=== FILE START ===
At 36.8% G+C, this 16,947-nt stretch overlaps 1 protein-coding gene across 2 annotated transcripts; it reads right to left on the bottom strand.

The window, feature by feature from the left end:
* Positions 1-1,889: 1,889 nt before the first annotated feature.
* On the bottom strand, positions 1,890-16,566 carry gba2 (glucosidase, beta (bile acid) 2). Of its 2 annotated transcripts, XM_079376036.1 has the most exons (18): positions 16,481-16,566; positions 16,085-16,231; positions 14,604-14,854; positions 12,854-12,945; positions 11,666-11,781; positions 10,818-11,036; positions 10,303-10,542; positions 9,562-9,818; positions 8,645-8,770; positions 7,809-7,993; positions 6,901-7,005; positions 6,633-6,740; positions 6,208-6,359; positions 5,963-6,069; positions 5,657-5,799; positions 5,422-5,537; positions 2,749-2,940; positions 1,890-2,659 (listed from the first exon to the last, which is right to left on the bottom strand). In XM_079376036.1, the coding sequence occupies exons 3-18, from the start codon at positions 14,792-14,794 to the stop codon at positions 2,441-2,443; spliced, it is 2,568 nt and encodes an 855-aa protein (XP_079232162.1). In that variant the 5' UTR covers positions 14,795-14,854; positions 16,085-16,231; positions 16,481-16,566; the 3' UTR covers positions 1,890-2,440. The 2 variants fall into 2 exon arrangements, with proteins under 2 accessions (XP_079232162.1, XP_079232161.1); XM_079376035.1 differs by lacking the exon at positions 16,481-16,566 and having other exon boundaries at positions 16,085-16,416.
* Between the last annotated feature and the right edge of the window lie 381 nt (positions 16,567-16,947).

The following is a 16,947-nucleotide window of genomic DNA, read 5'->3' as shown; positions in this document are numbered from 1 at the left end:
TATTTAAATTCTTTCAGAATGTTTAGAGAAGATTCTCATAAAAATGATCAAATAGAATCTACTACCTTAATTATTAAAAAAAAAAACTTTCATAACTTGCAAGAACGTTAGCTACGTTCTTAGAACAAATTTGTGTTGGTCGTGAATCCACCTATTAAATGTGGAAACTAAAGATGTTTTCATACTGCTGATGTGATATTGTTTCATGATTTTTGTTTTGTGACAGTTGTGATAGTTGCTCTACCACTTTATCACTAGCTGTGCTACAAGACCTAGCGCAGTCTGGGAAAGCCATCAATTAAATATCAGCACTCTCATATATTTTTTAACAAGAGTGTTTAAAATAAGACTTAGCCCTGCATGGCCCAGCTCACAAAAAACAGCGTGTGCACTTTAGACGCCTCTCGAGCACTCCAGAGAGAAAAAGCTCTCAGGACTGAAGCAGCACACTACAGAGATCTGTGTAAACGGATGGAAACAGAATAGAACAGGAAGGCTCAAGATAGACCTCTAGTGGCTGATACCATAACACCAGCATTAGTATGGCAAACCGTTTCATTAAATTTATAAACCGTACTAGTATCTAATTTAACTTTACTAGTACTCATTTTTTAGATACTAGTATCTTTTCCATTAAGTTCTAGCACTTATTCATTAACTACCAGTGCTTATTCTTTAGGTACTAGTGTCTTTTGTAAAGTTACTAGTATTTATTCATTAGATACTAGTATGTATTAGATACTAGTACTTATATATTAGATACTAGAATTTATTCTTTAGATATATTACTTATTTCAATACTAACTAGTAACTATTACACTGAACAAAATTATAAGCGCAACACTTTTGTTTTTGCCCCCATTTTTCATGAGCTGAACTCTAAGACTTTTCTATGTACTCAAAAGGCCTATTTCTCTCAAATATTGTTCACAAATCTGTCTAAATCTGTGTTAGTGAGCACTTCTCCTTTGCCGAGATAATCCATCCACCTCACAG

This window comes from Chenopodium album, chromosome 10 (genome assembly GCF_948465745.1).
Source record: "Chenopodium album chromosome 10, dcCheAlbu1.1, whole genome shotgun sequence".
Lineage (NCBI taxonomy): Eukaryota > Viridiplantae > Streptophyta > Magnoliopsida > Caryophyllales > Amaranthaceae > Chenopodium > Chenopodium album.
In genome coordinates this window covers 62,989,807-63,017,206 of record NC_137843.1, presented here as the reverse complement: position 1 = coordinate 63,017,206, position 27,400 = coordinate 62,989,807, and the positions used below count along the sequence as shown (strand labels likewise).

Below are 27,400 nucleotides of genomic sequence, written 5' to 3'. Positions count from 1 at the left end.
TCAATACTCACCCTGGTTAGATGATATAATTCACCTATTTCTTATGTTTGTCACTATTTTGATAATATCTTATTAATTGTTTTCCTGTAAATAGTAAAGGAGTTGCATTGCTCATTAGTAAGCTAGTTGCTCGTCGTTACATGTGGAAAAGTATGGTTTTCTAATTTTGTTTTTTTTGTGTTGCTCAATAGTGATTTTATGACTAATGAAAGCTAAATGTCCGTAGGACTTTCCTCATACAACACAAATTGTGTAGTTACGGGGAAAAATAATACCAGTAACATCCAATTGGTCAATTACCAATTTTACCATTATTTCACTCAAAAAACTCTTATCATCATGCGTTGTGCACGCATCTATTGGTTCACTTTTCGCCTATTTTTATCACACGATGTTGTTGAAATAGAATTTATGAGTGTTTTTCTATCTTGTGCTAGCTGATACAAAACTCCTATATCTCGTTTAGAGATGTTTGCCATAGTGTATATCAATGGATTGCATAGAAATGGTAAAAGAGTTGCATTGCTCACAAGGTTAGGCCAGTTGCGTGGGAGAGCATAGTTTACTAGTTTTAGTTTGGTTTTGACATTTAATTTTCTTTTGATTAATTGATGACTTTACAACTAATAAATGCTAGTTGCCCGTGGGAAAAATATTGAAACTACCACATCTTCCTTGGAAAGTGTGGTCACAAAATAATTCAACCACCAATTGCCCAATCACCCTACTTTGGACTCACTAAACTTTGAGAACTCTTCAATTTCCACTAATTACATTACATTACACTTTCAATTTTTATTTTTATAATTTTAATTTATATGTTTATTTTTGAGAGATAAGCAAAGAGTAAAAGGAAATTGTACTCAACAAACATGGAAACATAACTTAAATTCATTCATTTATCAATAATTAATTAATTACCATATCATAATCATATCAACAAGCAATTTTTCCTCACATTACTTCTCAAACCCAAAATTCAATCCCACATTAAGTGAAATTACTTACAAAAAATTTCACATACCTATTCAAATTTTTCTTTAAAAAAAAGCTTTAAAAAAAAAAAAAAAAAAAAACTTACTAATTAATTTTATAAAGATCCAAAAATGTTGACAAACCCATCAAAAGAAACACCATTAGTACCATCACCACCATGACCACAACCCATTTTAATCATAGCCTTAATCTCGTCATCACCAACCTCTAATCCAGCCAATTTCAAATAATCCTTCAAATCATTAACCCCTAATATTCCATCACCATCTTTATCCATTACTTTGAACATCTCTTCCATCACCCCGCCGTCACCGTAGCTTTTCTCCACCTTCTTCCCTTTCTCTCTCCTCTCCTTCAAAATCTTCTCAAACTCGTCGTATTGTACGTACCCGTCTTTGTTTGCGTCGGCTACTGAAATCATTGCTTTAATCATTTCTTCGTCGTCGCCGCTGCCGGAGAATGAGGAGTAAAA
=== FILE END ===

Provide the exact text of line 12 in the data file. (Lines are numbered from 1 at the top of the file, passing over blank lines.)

Below are 27,400 nucleotides of genomic sequence, written 5' to 3'. Positions count from 1 at the left end.